Our eyes are remarkable organs that allow us to experience the world around us, but as we age, certain conditions can affect our vision. One such condition is dry age-related macular degeneration (AMD). In this blog post, we’ll delve into what dry AMD is, its causes, symptoms, and available treatments, all in simple and easy-to-understand terms.
What is Dry Age-Related Macular Degeneration?
Dry AMD is a common eye condition that primarily affects older adults. It occurs when the macula, a small, central part of the retina deteriorates over time. The macula is responsible for detailed vision and is essential for activities including reading, driving and recognizing faces. AMD is the leading cause of significant vision loss in people over age 50 in developed countries.
Causes and Risk Factors:
While the exact cause of dry AMD isn’t fully understood, several factors contribute to its development. Age is the strongest risk factor. Genetics and family history of AMD also play a role. Caucasian race and cigarette smoking are also risk factors for developing AMD.
States of Dry AMD:
Dry AMD can be divided into early, intermediate and late/advanced stages. Early stage Dry AMD is characterized by small deposits under the retina called drusen. Intermediate stage dry AMD is characterized by growth of drusen and areas of atrophy or thinning of the retina. Late stage Dry AMD, also known as geographic atrophy (GA), occurs when there is significant atrophy to the retina. GA typically starts developing in the region next to the center of the macula and as the geographic atrophy increases in size vision loss may occur.
Early stages of dry AMD might not produce noticeable symptoms, but as the condition progresses, patients might experience:
- Blurred or distorted central vision: Straight lines might appear wavy, and objects may seem blurry.
- Decreased color perception: Colors might appear less vibrant or faded.
- Difficulty reading or recognizing faces: The central vision loss affects activities that require sharp, detailed vision.
- Need for brighter light: As AMD progresses, patients may require more light for reading or other close-up tasks.
- Dark or empty spots: Patients might notice dark or empty areas in their central vision.
If you experience any of these symptoms, it’s crucial to visit an eye specialist. An eye specialist can conduct a comprehensive eye exam, including a visual acuity test and dilated eye exam. If necessary you may be referred to a retina specialist. Additionally, several types of non-invasive imaging tests may be performed to diagnose AMD including optical coherence tomography (OCT) and Fundus Auto Fluorescence imaging (FAF). Early detection is key to managing the progression of AMD.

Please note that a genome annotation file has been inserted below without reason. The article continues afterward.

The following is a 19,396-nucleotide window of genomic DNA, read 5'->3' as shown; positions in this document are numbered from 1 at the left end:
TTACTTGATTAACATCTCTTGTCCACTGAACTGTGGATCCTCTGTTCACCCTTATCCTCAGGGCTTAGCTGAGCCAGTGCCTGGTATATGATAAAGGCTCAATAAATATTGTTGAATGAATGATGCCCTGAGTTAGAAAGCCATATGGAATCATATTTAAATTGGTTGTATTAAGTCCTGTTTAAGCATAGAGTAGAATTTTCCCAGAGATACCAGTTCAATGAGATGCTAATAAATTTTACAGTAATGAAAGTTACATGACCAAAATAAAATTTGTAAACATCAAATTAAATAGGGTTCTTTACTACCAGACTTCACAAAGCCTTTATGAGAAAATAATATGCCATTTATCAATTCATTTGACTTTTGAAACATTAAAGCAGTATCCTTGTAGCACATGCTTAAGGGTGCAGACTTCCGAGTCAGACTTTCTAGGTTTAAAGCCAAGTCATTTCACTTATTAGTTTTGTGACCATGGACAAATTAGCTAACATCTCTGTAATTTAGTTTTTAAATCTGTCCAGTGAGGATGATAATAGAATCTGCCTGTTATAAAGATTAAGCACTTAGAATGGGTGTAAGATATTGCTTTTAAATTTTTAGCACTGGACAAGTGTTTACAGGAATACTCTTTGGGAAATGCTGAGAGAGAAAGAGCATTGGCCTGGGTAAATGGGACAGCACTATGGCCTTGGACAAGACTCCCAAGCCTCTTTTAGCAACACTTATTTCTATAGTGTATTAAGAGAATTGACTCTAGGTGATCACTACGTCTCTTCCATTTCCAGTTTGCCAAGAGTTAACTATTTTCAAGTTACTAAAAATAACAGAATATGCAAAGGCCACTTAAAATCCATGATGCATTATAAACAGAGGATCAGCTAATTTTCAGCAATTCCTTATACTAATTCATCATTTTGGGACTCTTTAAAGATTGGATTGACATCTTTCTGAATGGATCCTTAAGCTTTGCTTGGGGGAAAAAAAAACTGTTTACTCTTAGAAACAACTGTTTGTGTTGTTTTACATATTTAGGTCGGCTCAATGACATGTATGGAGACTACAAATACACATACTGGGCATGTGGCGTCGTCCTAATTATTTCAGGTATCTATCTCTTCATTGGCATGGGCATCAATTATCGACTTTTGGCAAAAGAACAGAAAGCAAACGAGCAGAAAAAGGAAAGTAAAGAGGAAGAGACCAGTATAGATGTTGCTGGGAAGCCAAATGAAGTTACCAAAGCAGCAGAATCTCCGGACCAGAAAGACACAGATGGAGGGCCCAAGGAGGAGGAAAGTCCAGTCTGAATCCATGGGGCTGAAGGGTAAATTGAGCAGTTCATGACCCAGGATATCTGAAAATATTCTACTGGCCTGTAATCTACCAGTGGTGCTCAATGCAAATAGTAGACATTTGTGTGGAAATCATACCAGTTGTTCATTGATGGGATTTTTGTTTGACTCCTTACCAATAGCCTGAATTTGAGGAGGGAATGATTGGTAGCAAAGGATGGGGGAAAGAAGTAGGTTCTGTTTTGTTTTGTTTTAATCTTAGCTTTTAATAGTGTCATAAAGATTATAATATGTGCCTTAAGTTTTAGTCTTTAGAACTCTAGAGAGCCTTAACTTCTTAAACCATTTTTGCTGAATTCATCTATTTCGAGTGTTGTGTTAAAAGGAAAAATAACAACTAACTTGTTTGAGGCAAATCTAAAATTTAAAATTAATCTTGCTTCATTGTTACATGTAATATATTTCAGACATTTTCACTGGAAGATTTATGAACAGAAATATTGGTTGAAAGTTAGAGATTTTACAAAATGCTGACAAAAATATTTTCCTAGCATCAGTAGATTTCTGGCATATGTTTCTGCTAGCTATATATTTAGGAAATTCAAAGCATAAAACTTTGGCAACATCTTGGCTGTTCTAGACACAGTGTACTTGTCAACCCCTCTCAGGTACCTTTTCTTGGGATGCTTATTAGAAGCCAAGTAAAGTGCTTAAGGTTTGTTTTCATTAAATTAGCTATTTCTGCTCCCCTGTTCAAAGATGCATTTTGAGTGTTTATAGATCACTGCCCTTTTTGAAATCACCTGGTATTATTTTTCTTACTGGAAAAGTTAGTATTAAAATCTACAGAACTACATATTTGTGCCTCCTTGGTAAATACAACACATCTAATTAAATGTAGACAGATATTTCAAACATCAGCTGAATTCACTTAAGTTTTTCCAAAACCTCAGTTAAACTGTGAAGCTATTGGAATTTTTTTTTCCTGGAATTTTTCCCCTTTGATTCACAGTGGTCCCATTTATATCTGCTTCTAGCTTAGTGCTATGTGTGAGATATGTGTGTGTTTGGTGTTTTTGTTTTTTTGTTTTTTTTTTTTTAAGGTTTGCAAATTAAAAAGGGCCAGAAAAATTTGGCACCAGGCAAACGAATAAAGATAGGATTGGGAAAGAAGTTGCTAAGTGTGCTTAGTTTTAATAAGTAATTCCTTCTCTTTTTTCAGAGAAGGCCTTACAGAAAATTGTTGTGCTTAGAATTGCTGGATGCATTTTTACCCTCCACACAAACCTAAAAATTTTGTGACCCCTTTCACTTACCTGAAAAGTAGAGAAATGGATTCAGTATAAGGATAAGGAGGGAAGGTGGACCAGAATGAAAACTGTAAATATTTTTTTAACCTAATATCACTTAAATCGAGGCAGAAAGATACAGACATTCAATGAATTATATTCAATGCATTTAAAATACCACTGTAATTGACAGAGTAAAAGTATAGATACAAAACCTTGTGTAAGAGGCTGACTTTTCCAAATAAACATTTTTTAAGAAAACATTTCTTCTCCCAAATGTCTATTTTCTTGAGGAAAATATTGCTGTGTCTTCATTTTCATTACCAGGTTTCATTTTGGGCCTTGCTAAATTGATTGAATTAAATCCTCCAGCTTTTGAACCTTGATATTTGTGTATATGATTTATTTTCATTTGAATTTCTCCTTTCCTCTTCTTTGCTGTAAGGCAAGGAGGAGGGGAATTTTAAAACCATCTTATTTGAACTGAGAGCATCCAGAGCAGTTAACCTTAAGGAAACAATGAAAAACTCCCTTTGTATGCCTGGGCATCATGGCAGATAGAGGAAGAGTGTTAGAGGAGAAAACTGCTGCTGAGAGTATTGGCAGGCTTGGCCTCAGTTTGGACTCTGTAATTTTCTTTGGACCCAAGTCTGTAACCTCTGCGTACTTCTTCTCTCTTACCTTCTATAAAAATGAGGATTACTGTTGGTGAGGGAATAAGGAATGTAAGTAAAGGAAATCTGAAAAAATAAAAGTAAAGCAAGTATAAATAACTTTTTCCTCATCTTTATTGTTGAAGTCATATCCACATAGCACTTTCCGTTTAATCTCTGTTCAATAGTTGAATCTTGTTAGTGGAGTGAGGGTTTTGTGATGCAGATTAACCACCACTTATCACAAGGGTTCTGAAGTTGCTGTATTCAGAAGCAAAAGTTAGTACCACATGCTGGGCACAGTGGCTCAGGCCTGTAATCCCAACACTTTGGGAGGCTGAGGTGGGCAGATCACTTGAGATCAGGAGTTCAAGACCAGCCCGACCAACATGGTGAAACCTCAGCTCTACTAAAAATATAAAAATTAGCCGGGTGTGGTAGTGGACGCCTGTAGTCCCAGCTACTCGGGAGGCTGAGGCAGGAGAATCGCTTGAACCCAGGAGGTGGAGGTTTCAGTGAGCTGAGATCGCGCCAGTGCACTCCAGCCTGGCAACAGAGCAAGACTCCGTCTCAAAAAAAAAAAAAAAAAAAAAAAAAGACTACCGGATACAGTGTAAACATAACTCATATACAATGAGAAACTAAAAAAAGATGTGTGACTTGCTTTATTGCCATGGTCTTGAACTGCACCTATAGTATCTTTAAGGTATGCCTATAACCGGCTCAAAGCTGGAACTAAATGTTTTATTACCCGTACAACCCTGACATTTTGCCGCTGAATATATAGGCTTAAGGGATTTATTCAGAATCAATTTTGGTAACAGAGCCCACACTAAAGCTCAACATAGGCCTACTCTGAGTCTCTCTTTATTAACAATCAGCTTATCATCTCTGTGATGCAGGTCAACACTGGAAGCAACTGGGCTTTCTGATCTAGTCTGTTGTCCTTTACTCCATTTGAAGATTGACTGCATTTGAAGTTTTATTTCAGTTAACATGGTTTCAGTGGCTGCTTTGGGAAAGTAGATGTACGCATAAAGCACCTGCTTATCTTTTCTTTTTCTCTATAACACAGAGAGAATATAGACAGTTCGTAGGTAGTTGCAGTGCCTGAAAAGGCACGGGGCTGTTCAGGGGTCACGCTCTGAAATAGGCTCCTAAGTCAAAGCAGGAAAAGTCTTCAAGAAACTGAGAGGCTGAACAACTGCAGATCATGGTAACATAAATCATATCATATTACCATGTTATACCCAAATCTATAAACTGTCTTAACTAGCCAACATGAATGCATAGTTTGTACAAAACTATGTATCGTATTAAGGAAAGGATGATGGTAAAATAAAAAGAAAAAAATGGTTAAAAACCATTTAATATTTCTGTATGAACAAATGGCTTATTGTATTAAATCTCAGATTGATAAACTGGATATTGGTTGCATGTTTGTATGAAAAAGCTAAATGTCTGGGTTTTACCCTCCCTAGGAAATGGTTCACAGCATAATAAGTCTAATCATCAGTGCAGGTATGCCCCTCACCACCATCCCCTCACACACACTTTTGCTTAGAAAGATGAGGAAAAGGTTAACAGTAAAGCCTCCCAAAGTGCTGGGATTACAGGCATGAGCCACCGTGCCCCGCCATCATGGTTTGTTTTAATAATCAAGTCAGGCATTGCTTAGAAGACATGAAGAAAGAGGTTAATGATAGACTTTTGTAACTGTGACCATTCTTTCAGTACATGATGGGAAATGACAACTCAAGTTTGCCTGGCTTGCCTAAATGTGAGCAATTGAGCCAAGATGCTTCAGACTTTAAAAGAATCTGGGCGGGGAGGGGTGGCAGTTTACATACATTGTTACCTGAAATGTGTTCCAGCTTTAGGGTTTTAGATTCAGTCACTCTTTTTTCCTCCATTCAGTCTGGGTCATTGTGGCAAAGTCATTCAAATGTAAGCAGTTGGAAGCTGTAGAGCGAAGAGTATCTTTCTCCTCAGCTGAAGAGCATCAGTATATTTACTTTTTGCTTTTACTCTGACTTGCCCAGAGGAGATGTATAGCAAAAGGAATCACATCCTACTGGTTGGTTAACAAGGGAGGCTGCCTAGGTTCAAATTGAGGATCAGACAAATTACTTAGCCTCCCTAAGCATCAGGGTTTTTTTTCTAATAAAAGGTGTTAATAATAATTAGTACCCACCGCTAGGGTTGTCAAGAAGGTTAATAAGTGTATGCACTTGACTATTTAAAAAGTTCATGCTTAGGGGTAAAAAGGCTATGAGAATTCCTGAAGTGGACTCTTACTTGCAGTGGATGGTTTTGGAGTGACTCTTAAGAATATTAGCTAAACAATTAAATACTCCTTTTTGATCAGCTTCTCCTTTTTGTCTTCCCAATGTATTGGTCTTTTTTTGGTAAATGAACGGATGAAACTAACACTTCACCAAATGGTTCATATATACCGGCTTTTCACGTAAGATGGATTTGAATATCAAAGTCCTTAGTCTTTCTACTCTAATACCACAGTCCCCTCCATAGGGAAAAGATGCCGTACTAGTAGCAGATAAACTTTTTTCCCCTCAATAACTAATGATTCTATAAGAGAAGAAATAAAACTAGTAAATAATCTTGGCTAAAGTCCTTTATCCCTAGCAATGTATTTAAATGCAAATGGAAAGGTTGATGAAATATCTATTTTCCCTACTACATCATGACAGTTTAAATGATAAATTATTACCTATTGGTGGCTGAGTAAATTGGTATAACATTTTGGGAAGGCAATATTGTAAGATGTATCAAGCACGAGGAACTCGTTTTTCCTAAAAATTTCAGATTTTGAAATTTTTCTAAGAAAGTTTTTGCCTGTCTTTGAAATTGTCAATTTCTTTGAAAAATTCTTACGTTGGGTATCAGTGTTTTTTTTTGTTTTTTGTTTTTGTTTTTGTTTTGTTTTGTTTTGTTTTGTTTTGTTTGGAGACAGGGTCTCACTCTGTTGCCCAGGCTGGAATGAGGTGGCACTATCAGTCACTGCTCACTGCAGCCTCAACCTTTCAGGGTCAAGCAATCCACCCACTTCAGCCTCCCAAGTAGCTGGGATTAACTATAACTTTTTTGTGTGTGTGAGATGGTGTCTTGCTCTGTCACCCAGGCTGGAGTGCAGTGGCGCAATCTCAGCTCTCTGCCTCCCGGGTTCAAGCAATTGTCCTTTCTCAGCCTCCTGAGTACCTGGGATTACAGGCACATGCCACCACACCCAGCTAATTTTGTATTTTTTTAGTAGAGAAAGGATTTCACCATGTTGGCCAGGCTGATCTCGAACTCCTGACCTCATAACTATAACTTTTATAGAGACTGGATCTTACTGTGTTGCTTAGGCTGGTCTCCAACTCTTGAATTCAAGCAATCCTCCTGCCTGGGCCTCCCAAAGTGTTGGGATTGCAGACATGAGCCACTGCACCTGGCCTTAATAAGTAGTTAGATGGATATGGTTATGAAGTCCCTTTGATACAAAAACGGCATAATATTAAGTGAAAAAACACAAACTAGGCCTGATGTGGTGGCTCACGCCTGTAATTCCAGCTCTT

Treatment and Management:
While there is currently no cure for dry AMD, there are several strategies to help manage the condition and slow geographic atrophy progression.
- Nutritional supplements: Studies have shown that certain vitamins and minerals can slow the progression of AMD. The AREDS2 formula is available over the counter and contains Vitamin C, Vitamin E, Zinc, Copper, Zeaxanthin, and Lutein. Consult your doctor before starting any supplements.
- Healthy lifestyle choices: Quitting smoking and maintaining a balanced diet rich in antioxidants and omega-3 fatty acids can lower your risk for progression.
- Complement Factor Inhibitors are new treatment options for Geographic Atrophy. Pegetacoplan (Syfovre) was approved by the FDA for the treatment of Geographic Atrophy in February 2023. Avacincaptad Pegol (Izervay) was approved by the FDA for the treatment of Geographic Atrophy in August 2023. Both medications are given as an injection into the eye every 1-2 months and have been shown to slow the progression of geographic atrophy.
- Low vision aids: Devices such as magnifiers, special glasses, and smartphone apps can help improve daily tasks affected by central vision loss.
Dry age-related macular degeneration is a common eye condition that affects many older adults. While it can lead to central vision loss and impact daily activities, early detection and proper management can significantly slow its progression. By making healthy lifestyle choices, seeking regular eye check-ups, and following your doctor’s recommendations, you can take control of your eye health and maintain a high quality of life even in the presence of dry AMD. Remember, your eyes are invaluable, and taking care of them is a step towards a brighter future.
Arjun B. Sood, MD